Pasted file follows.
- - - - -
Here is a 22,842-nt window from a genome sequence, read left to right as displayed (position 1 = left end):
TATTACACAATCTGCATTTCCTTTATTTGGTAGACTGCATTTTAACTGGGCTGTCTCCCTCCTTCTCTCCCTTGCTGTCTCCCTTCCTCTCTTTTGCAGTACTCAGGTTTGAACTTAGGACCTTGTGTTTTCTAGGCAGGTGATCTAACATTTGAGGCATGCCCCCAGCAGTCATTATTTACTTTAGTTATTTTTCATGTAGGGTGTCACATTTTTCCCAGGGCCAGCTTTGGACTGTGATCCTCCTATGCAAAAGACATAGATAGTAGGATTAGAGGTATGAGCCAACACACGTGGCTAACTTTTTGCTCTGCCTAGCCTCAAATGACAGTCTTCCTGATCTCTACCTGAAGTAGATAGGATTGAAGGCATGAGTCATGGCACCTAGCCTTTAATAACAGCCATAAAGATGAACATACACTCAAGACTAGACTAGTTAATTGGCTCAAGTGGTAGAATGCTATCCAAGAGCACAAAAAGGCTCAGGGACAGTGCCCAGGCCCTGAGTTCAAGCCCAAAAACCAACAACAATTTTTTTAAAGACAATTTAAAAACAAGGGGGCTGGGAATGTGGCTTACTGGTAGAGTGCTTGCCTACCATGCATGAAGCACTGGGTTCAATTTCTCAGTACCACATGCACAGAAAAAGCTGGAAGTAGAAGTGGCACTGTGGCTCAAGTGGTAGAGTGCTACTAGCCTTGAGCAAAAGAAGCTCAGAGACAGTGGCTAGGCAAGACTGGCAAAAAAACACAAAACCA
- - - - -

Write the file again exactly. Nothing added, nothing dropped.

Here is a 22,842-nt window from a genome sequence, read left to right as displayed (position 1 = left end):
TATTACACAATCTGCATTTCCTTTATTTGGTAGACTGCATTTTAACTGGGCTGTCTCCCTCCTTCTCTCCCTTGCTGTCTCCCTTCCTCTCTTTTGCAGTACTCAGGTTTGAACTTAGGACCTTGTGTTTTCTAGGCAGGTGATCTAACATTTGAGGCATGCCCCCAGCAGTCATTATTTACTTTAGTTATTTTTCATGTAGGGTGTCACATTTTTCCCAGGGCCAGCTTTGGACTGTGATCCTCCTATGCAAAAGACATAGATAGTAGGATTAGAGGTATGAGCCAACACACGTGGCTAACTTTTTGCTCTGCCTAGCCTCAAATGACAGTCTTCCTGATCTCTACCTGAAGTAGATAGGATTGAAGGCATGAGTCATGGCACCTAGCCTTTAATAACAGCCATAAAGATGAACATACACTCAAGACTAGACTAGTTAATTGGCTCAAGTGGTAGAATGCTATCCAAGAGCACAAAAAGGCTCAGGGACAGTGCCCAGGCCCTGAGTTCAAGCCCAAAAACCAACAACAATTTTTTTAAAGACAATTTAAAAACAAGGGGGCTGGGAATGTGGCTTACTGGTAGAGTGCTTGCCTACCATGCATGAAGCACTGGGTTCAATTTCTCAGTACCACATGCACAGAAAAAGCTGGAAGTAGAAGTGGCACTGTGGCTCAAGTGGTAGAGTGCTACTAGCCTTGAGCAAAAGAAGCTCAGAGACAGTGGCTAGGCAAGACTGGCAAAAAAACACAAAACCA